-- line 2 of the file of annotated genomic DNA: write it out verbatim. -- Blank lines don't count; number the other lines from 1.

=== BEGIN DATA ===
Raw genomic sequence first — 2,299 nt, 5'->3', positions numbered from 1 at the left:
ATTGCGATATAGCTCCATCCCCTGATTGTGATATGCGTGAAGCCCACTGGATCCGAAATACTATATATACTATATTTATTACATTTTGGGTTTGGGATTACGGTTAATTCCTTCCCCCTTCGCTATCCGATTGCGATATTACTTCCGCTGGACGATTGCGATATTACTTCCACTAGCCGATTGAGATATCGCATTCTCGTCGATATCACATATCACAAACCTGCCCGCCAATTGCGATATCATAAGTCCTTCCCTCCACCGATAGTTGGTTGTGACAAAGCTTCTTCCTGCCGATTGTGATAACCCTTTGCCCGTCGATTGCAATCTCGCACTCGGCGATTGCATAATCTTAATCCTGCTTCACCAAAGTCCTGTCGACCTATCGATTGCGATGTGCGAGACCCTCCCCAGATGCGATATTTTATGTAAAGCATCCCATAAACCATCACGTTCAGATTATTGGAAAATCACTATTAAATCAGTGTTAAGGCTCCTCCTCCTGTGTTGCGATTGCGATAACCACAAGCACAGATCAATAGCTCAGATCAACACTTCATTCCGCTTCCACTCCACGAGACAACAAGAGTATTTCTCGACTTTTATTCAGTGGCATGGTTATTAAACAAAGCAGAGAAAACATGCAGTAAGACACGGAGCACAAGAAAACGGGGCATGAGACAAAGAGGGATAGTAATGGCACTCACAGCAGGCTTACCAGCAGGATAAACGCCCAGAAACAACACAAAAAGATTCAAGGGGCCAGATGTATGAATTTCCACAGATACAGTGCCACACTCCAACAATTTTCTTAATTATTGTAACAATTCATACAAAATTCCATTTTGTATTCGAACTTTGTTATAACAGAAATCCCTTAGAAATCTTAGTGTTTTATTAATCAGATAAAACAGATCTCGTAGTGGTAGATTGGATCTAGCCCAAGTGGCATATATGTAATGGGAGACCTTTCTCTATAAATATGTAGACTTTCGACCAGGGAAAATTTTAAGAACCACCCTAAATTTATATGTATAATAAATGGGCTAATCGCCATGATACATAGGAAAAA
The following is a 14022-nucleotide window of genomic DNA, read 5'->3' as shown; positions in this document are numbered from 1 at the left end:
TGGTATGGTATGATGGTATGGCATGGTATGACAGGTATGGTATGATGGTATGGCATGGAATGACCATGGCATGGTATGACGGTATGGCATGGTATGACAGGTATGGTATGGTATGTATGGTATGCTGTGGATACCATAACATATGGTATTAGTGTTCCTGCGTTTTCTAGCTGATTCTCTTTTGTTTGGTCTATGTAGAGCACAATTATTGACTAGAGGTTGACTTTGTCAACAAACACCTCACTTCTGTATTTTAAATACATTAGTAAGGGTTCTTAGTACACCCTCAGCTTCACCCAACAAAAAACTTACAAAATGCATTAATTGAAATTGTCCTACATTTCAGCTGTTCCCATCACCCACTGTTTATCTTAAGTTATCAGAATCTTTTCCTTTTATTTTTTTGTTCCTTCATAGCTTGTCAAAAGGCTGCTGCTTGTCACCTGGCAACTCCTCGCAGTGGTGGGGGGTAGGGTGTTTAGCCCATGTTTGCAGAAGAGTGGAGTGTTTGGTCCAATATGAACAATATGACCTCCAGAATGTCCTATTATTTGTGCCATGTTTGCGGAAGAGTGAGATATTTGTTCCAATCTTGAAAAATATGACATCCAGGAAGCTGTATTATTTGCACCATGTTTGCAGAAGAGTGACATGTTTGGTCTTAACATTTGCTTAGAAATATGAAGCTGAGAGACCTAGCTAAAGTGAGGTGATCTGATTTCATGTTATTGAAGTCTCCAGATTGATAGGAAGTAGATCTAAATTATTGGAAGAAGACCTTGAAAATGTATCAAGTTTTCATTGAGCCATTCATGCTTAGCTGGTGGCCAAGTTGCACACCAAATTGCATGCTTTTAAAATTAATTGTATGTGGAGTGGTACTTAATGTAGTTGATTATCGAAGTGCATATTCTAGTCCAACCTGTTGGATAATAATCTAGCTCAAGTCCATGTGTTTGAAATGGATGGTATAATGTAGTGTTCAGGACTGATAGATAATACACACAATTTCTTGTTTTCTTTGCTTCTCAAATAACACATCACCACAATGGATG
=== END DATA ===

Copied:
ATTGCGATATAGCTCCATCCCCTGATTGTGATATGCGTGAAGCCCACTGGATCCGAAATACTATATATACTATATTTATTACATTTTGGGTTTGGGATTACGGTTAATTCCTTCCCCCTTCGCTATCCGATTGCGATATTACTTCCGCTGGACGATTGCGATATTACTTCCACTAGCCGATTGAGATATCGCATTCTCGTCGATATCACATATCACAAACCTGCCCGCCAATTGCGATATCATAAGTCCTTCCCTCCACCGATAGTTGGTTGTGACAAAGCTTCTTCCTGCCGATTGTGATAACCCTTTGCCCGTCGATTGCAATCTCGCACTCGGCGATTGCATAATCTTAATCCTGCTTCACCAAAGTCCTGTCGACCTATCGATTGCGATGTGCGAGACCCTCCCCAGATGCGATATTTTATGTAAAGCATCCCATAAACCATCACGTTCAGATTATTGGAAAATCACTATTAAATCAGTGTTAAGGCTCCTCCTCCTGTGTTGCGATTGCGATAACCACAAGCACAGATCAATAGCTCAGATCAACACTTCATTCCGCTTCCACTCCACGAGACAACAAGAGTATTTCTCGACTTTTATTCAGTGGCATGGTTATTAAACAAAGCAGAGAAAACATGCAGTAAGACACGGAGCACAAGAAAACGGGGCATGAGACAAAGAGGGATAGTAATGGCACTCACAGCAGGCTTACCAGCAGGATAAACGCCCAGAAACAACACAAAAAGATTCAAGGGGCCAGATGTATGAATTTCCACAGATACAGTGCCACACTCCAACAATTTTCTTAATTATTGTAACAATTCATACAAAATTCCATTTTGTATTCGAACTTTGTTATAACAGAAATCCCTTAGAAATCTTAGTGTTTTATTAATCAGATAAAACAGATCTCGTAGTGGTAGATTGGATCTAGCCCAAGTGGCATATATGTAATGGGAGACCTTTCTCTATAAATATGTAGACTTTCGACCAGGGAAAATTTTAAGAACCACCCTAAATTTATATGTATAATAAATGGGCTAATCGCCATGATACATAGGAAAAA